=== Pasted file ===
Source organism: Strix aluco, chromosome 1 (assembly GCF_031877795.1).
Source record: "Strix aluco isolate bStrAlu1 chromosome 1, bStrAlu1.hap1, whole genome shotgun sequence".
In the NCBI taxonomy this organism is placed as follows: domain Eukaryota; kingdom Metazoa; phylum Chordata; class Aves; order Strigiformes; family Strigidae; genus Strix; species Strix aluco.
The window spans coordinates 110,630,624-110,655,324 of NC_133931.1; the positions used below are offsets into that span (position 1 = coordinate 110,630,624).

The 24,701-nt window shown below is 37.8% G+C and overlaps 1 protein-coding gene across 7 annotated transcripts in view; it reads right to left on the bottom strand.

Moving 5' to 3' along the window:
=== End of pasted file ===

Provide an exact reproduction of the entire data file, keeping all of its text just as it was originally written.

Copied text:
Source organism: Strix aluco, chromosome 1 (assembly GCF_031877795.1).
Source record: "Strix aluco isolate bStrAlu1 chromosome 1, bStrAlu1.hap1, whole genome shotgun sequence".
In the NCBI taxonomy this organism is placed as follows: domain Eukaryota; kingdom Metazoa; phylum Chordata; class Aves; order Strigiformes; family Strigidae; genus Strix; species Strix aluco.
The window spans coordinates 110,630,624-110,655,324 of NC_133931.1; the positions used below are offsets into that span (position 1 = coordinate 110,630,624).

The 24,701-nt window shown below is 37.8% G+C and overlaps 1 protein-coding gene across 7 annotated transcripts in view; it reads right to left on the bottom strand.

Moving 5' to 3' along the window: